I remember the day so vividly. It was Jan. 1, 2018, and 300 prominent women in the entertainment industry vowed their support of Time’s Up, a new nonprofit organization focused on fighting sexual abuse in Hollywood and beyond. The group published an open letter signed by high-profile talent including Shonda Rhimes, Natalie Portman, Ava DuVernay, Reese Witherspoon and Eva Longoria, among many others.

For those of us in media who are committed to continually shining a harsh light on Hollywood’s systemic sexual harassment crisis, it was heartening to know that this noble effort was being backed by such an influential group of women and that it extended to all sectors of America’s workplace.

There was profound promise for this well-intended organization, which launched on the heels of the #MeToo movement that organized after sexual assault and rape allegations surfaced against disgraced movie mogul, and now convicted felon, Harvey Weinstein.

But nearly four years later, after major upheaval in its leadership ranks, Time’s Up had to acknowledge the need for a “major reset” based on a sobering report that it commissioned, revealing a litany of missteps. On Nov. 19, Time’s Up announced that it would cease most operations by year-end and was terminating most of its 25-person staff but for three people in operations and four board members, including Ashley Judd, who will help during its transition.

This week I connected with Judd — who aligned with Time’s Up at its inception and earlier with the #MeToo movement with her own sexual harassment accusations against Weinstein — to get her take on the current situation.

“We still need Time’s Up, and that’s why we’re going down to the studs, taking a look at the mistakes we made, learning from our errors and being completely transparent and accountable in the same way that we demand other organizations be transparent and accountable,” she says.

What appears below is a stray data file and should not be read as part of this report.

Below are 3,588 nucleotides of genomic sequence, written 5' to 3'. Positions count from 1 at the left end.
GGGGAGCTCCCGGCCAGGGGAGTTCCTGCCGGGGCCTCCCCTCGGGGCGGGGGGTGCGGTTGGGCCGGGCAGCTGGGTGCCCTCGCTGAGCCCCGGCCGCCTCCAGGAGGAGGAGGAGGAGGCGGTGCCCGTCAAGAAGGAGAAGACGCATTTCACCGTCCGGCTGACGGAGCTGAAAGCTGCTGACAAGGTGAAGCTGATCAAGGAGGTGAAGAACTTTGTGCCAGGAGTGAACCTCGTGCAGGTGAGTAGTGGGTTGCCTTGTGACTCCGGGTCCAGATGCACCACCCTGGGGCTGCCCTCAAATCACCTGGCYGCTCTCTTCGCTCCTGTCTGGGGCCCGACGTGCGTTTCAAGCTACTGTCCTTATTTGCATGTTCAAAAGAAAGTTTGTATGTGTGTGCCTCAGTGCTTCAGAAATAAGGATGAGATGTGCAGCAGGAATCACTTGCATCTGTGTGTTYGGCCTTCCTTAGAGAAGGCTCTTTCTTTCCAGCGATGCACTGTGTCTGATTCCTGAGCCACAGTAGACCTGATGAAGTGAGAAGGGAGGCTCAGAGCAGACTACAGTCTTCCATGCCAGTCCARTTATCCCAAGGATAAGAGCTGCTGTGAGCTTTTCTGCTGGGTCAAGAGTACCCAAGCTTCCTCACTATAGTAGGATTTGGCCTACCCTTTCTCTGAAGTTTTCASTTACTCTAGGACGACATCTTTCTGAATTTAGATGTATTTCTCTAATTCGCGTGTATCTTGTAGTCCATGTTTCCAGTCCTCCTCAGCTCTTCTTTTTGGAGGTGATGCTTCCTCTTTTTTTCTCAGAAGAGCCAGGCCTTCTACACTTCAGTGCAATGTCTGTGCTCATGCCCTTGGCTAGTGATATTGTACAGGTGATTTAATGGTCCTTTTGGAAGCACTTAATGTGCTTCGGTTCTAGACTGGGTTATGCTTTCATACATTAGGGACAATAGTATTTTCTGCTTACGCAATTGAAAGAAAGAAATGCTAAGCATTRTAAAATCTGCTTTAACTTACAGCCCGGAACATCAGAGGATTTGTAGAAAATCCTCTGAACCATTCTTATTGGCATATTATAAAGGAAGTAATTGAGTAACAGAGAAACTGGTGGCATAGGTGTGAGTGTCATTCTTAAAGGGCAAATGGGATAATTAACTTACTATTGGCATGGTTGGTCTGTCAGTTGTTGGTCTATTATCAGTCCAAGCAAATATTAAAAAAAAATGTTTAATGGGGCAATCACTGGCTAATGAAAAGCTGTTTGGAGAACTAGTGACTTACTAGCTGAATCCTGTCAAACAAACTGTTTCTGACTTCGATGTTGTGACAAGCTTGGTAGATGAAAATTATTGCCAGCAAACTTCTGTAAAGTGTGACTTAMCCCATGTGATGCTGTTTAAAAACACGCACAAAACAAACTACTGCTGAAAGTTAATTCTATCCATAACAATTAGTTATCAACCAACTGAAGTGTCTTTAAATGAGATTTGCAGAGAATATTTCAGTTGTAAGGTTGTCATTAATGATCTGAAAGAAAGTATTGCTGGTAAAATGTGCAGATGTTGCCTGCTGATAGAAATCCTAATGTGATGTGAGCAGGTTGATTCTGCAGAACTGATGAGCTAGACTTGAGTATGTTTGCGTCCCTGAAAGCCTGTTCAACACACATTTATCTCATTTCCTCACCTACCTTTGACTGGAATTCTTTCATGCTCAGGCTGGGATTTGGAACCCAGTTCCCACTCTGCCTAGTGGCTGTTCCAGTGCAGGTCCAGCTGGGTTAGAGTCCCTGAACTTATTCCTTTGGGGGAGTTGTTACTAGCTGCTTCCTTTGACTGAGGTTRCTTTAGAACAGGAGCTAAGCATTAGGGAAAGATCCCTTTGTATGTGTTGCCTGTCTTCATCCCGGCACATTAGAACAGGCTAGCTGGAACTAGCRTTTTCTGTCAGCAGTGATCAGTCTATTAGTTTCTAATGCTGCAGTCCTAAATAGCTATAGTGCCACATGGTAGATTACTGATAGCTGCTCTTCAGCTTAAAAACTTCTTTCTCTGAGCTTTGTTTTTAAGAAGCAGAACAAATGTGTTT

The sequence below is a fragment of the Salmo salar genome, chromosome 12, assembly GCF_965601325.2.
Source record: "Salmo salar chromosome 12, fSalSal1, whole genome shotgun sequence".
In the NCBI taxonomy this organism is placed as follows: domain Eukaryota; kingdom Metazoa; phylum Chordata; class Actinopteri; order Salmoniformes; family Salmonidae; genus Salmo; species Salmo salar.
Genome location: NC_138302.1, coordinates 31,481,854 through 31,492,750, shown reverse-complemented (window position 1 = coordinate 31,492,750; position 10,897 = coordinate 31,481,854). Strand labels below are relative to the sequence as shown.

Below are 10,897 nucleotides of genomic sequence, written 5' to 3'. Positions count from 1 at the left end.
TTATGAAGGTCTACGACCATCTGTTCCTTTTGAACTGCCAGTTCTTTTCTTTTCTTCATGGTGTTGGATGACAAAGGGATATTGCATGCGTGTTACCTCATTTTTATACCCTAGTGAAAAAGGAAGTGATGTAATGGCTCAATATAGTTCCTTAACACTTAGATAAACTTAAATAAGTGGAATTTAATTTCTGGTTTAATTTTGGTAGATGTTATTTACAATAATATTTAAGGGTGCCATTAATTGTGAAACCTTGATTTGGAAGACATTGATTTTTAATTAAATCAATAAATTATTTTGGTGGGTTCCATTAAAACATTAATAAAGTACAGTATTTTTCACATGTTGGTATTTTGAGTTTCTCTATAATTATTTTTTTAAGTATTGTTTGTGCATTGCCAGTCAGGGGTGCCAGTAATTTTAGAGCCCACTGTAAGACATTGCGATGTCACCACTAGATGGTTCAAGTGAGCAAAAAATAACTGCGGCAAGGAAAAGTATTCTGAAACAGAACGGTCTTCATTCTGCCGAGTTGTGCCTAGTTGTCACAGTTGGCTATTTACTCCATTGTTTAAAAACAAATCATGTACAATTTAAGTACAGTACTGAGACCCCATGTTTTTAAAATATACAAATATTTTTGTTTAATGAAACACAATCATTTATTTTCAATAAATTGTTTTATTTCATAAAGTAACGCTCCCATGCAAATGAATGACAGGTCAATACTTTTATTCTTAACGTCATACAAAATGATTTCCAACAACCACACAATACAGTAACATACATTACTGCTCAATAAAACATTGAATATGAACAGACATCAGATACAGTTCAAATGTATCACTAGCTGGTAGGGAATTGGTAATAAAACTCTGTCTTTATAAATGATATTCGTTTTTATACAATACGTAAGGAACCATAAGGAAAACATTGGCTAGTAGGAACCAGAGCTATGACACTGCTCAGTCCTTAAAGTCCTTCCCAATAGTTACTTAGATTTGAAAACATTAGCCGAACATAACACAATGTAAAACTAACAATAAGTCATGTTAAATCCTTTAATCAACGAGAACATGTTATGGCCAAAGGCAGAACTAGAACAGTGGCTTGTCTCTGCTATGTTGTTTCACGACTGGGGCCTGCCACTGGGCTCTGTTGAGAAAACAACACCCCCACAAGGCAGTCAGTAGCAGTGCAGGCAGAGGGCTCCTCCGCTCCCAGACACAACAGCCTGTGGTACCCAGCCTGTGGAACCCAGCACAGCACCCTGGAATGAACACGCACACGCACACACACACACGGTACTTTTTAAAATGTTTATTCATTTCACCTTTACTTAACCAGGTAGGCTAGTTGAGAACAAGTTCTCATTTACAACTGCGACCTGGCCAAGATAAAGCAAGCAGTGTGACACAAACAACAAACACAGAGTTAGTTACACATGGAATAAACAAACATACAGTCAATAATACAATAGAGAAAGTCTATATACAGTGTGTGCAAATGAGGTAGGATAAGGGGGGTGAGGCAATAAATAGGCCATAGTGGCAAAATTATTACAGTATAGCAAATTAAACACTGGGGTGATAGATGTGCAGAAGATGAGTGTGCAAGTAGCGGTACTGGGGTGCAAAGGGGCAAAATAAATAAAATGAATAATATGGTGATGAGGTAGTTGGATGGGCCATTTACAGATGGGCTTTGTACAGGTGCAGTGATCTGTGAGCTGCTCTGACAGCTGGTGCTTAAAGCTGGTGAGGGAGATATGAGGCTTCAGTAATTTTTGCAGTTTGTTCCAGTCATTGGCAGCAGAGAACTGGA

So what went so wrong?

“As a board, we didn’t have some guardrails in place that were important, and that was a governing lapse on our part, which we regret,” says Judd. “That’s a mistake we will not make in the future. There were some communication lapses, and we didn’t have a strong middle management core, so that was a structural challenge. Even though we were super clear about our singleness of purpose for a fair and equitable workplace, there were some people who seemed not to be entirely clear about our mission.”

Judd knows that she and her Time’s Up colleagues face a significant challenge in trying to regain the loss of faith in the organization that so many are experiencing.

“It is a process, and it’s tough in the culture in which we live to rebuild trust,” she says. “Hopefully by releasing the report and keeping our word about transparency, that’s an initial step. And we ask for the suspension of disbelief. We’re going to get it right. We’re going to take the time it takes, and we understand the urgency for Time’s Up to exist.”

Judd hopes that by the end of 2022, Time’s Up will rise again.

“We have to end male impunity and the ecosystems that enable it,” she says. “We still hold the hope.”

As do I. Despite its flaws, Time’s Up has helped so many women facing workplace discrimination, and I want to believe the organization will make the transformational changes necessary to ensure its lasting future.